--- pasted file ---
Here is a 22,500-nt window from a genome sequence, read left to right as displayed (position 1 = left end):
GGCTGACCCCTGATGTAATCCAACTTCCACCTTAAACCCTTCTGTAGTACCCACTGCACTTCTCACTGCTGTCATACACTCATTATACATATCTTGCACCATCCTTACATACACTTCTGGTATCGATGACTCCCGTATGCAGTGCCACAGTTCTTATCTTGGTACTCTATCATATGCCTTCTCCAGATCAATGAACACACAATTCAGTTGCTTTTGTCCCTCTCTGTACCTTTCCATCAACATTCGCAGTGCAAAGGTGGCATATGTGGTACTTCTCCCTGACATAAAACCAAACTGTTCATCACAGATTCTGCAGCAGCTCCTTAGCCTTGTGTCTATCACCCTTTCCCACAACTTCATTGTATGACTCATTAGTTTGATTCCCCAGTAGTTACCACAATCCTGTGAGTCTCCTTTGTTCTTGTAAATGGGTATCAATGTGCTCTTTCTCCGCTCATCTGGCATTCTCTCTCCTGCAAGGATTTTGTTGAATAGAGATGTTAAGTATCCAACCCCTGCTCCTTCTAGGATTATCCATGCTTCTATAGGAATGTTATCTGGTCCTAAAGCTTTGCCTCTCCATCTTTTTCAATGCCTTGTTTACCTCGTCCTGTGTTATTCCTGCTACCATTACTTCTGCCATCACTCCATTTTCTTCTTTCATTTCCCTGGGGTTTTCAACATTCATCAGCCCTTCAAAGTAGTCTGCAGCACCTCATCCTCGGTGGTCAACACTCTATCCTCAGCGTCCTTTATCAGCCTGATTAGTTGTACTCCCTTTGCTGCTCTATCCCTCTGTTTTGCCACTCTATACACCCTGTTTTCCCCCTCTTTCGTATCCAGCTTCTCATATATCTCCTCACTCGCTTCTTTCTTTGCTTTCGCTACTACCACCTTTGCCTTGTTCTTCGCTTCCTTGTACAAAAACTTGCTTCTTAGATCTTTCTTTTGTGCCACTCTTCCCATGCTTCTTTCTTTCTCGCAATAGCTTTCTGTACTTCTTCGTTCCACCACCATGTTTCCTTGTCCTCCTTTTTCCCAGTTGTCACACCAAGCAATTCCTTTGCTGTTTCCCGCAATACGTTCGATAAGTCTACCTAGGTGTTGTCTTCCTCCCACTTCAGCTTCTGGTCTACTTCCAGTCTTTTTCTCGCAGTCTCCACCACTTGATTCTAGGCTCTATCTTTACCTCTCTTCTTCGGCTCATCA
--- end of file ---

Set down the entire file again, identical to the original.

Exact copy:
Here is a 22,500-nt window from a genome sequence, read left to right as displayed (position 1 = left end):
GGCTGACCCCTGATGTAATCCAACTTCCACCTTAAACCCTTCTGTAGTACCCACTGCACTTCTCACTGCTGTCATACACTCATTATACATATCTTGCACCATCCTTACATACACTTCTGGTATCGATGACTCCCGTATGCAGTGCCACAGTTCTTATCTTGGTACTCTATCATATGCCTTCTCCAGATCAATGAACACACAATTCAGTTGCTTTTGTCCCTCTCTGTACCTTTCCATCAACATTCGCAGTGCAAAGGTGGCATATGTGGTACTTCTCCCTGACATAAAACCAAACTGTTCATCACAGATTCTGCAGCAGCTCCTTAGCCTTGTGTCTATCACCCTTTCCCACAACTTCATTGTATGACTCATTAGTTTGATTCCCCAGTAGTTACCACAATCCTGTGAGTCTCCTTTGTTCTTGTAAATGGGTATCAATGTGCTCTTTCTCCGCTCATCTGGCATTCTCTCTCCTGCAAGGATTTTGTTGAATAGAGATGTTAAGTATCCAACCCCTGCTCCTTCTAGGATTATCCATGCTTCTATAGGAATGTTATCTGGTCCTAAAGCTTTGCCTCTCCATCTTTTTCAATGCCTTGTTTACCTCGTCCTGTGTTATTCCTGCTACCATTACTTCTGCCATCACTCCATTTTCTTCTTTCATTTCCCTGGGGTTTTCAACATTCATCAGCCCTTCAAAGTAGTCTGCAGCACCTCATCCTCGGTGGTCAACACTCTATCCTCAGCGTCCTTTATCAGCCTGATTAGTTGTACTCCCTTTGCTGCTCTATCCCTCTGTTTTGCCACTCTATACACCCTGTTTTCCCCCTCTTTCGTATCCAGCTTCTCATATATCTCCTCACTCGCTTCTTTCTTTGCTTTCGCTACTACCACCTTTGCCTTGTTCTTCGCTTCCTTGTACAAAAACTTGCTTCTTAGATCTTTCTTTTGTGCCACTCTTCCCATGCTTCTTTCTTTCTCGCAATAGCTTTCTGTACTTCTTCGTTCCACCACCATGTTTCCTTGTCCTCCTTTTTCCCAGTTGTCACACCAAGCAATTCCTTTGCTGTTTCCCGCAATACGTTCGATAAGTCTACCTAGGTGTTGTCTTCCTCCCACTTCAGCTTCTGGTCTACTTCCAGTCTTTTTCTCGCAGTCTCCACCACTTGATTCTAGGCTCTATCTTTACCTCTCTTCTTCGGCTCATCA